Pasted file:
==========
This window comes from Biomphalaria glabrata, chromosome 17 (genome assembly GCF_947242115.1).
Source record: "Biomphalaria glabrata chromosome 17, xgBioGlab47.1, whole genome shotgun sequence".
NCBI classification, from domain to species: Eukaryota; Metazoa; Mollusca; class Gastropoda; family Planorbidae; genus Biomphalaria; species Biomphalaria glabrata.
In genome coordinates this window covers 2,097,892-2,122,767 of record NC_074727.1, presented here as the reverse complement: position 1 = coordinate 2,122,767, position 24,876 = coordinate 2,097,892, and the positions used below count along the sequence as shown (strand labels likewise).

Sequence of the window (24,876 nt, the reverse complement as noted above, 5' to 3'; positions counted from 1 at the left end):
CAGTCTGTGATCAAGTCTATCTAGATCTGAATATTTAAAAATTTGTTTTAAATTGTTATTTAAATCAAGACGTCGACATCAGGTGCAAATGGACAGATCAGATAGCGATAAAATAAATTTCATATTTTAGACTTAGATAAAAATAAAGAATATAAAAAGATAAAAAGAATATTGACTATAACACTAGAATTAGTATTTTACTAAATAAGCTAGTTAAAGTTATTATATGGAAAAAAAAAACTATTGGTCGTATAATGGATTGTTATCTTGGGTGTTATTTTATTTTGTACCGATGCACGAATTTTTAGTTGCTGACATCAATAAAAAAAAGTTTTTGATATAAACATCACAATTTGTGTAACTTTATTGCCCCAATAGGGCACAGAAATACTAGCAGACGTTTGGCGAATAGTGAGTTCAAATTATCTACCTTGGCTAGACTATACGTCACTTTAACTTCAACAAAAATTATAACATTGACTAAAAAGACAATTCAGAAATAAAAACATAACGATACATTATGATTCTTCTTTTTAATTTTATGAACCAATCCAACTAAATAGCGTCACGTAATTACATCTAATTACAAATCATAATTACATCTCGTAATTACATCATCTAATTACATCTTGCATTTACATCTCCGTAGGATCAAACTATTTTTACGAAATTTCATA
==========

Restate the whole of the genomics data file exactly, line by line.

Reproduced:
This window comes from Biomphalaria glabrata, chromosome 17 (genome assembly GCF_947242115.1).
Source record: "Biomphalaria glabrata chromosome 17, xgBioGlab47.1, whole genome shotgun sequence".
NCBI classification, from domain to species: Eukaryota; Metazoa; Mollusca; class Gastropoda; family Planorbidae; genus Biomphalaria; species Biomphalaria glabrata.
In genome coordinates this window covers 2,097,892-2,122,767 of record NC_074727.1, presented here as the reverse complement: position 1 = coordinate 2,122,767, position 24,876 = coordinate 2,097,892, and the positions used below count along the sequence as shown (strand labels likewise).

Sequence of the window (24,876 nt, the reverse complement as noted above, 5' to 3'; positions counted from 1 at the left end):
CAGTCTGTGATCAAGTCTATCTAGATCTGAATATTTAAAAATTTGTTTTAAATTGTTATTTAAATCAAGACGTCGACATCAGGTGCAAATGGACAGATCAGATAGCGATAAAATAAATTTCATATTTTAGACTTAGATAAAAATAAAGAATATAAAAAGATAAAAAGAATATTGACTATAACACTAGAATTAGTATTTTACTAAATAAGCTAGTTAAAGTTATTATATGGAAAAAAAAAACTATTGGTCGTATAATGGATTGTTATCTTGGGTGTTATTTTATTTTGTACCGATGCACGAATTTTTAGTTGCTGACATCAATAAAAAAAAGTTTTTGATATAAACATCACAATTTGTGTAACTTTATTGCCCCAATAGGGCACAGAAATACTAGCAGACGTTTGGCGAATAGTGAGTTCAAATTATCTACCTTGGCTAGACTATACGTCACTTTAACTTCAACAAAAATTATAACATTGACTAAAAAGACAATTCAGAAATAAAAACATAACGATACATTATGATTCTTCTTTTTAATTTTATGAACCAATCCAACTAAATAGCGTCACGTAATTACATCTAATTACAAATCATAATTACATCTCGTAATTACATCATCTAATTACATCTTGCATTTACATCTCCGTAGGATCAAACTATTTTTACGAAATTTCATA